Spring is just around the corner, we promise. If you look closely enough, you might even see tiny buds appearing in the garden -- and as today marks the start of English Tourism Week (16-24 March), what better time to plan your weekends out and about in the countryside? Here's our guide to England's top outdoorsy spots...
If it’s rugged and dramatic scenery that you’re looking for, then load up the car and head to the Lake District or the Yorkshire Dales. The Lake District covers 885 square miles of mountainous terrain and is made up of striking scenery, carved out over thousands of years by glacial movement. It also stakes claim to the highest mountain in England, Scafell Pike.
The Yorkshire Dales, an Area of Outstanding Natural Beauty, covers some 680 square miles that straddle the Pennines in North Yorkshire and Cumbria. The area is a firm favourite with tourists from around the world looking to experience movie-set backdrops from films including "Wuthering Heights", "Calendar Girls" and "Elizabeth".
If it’s more the quaint, stereotypical English countryside that puts the spring in your step, then the Cotswolds is the place to go. The range of hills in southwestern and west-central England stretches across an area that’s 25 miles across and 90 miles long. A haven away from the metropolis of London, they can both be reached by car in two hours from the capital. After what might seem like a long (albeit well sign-posted) drive, you’ll be suitably paid off with the sight of postcard-pretty villages and cute tea rooms.
Most people have seen photos of Durdle Door -- a natural arch reaching from the coast of Dorset into the English Channel -- however it’s hard to appreciate the cathedral-like architecture until you’ve taken the stroll along Dorset’s breathtaking Jurassic Coast. Designated as a UNESCO World Heritage Site in 2001, this prehistoric coast stretches on for 96 miles. Keep your eyes peeled for fossil-shaped souvenirs in the rock pools.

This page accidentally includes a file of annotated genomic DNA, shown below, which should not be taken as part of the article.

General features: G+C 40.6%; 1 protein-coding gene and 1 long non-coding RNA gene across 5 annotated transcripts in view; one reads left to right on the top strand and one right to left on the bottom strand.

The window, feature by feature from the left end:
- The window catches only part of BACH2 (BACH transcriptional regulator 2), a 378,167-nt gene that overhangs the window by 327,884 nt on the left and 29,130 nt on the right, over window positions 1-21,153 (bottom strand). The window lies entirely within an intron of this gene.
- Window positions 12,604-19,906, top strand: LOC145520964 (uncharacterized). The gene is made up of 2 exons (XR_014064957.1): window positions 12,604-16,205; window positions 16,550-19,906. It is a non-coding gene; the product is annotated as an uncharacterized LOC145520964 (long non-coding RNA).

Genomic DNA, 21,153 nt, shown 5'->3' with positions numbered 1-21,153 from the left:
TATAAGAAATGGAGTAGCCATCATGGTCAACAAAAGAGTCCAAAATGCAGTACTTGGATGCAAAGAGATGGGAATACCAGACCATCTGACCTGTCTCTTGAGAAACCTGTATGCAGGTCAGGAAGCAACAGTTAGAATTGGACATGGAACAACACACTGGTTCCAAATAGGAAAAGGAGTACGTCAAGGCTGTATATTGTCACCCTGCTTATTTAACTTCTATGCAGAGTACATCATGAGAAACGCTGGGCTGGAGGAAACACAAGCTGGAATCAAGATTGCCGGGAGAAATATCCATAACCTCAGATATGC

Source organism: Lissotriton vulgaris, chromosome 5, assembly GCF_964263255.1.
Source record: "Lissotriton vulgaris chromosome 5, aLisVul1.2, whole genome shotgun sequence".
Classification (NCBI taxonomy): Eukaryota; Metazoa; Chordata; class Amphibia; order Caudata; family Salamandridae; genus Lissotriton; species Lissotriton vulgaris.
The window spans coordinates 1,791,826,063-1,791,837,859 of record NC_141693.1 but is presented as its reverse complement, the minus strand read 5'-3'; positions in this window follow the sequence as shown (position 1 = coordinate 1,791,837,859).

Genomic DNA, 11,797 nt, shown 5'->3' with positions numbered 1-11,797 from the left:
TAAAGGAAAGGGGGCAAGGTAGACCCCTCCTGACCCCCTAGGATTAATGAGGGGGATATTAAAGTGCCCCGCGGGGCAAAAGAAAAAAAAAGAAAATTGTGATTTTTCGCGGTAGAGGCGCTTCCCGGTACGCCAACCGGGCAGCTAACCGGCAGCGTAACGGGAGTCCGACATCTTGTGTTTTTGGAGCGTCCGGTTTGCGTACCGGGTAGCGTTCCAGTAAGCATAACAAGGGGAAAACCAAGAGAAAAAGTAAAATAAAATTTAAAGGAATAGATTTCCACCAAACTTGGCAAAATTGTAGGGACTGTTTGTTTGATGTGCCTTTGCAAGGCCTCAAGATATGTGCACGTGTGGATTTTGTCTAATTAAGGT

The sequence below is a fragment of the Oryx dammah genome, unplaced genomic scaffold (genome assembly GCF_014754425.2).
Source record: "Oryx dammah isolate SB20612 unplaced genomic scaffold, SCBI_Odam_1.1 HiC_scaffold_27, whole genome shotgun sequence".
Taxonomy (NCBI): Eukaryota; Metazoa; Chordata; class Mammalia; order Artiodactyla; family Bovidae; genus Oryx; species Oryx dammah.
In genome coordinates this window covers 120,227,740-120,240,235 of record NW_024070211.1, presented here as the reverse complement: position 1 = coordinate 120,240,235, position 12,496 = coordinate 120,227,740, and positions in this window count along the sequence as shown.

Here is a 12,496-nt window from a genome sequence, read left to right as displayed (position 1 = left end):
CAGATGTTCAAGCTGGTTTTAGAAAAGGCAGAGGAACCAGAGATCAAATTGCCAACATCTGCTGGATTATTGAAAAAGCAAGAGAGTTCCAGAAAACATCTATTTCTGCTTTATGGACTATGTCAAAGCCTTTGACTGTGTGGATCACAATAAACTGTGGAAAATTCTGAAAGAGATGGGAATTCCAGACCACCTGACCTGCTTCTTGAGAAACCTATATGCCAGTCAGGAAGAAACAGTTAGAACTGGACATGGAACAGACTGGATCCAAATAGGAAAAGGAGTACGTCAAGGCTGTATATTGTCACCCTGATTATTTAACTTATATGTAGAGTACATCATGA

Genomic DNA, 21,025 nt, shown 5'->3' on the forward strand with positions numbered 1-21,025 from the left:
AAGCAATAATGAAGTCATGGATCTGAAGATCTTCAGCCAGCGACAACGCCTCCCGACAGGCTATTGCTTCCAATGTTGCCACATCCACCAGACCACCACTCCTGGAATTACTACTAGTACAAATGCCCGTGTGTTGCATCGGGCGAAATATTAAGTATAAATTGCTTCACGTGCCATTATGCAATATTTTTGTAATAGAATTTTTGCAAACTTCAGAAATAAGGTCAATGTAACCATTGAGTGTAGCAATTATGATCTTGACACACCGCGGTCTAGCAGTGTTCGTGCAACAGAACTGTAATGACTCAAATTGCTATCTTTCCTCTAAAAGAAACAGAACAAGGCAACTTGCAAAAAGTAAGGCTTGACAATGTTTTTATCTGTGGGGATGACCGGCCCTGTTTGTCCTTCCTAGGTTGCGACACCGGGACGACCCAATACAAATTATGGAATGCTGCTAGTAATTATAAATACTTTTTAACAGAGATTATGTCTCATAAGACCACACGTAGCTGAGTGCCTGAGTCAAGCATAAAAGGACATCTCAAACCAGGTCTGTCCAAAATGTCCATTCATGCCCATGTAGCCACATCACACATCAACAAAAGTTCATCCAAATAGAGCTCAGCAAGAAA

Closer to home
Kent and Sussex are easily accessible by train or car from London. Both counties have a diverse offering of walking trails, picturesque towns and coastline -- and they’re closer to the capital than you might think.
How about this for a wildcard: Hyde Park. It’s one of the greatest city parks in the world, with more than 4000 trees, a lake, a meadow and rose gardens. Wander among the daffodils this spring and we guarantee that you’ll forget you’re in central London. (Well, almost.)
The National Trust website details over 700 walks on National Trust land, all free to download. Just enter your postcode or region to search an extensive list of places to visit. Where2Walk has over 100 walks in the Lake District and the Yorkshire Dales. Each one of them has been mapped out over the years by Jonathan Smith, a qualified mountain leader -- including personal recommendations for those all-important pubs and cafés! Ramblers is a leading British walking charity that offers an online library of walking routes. All of them have been created and tested by volunteers, ranging from easy urban strolls to more advanced hikes.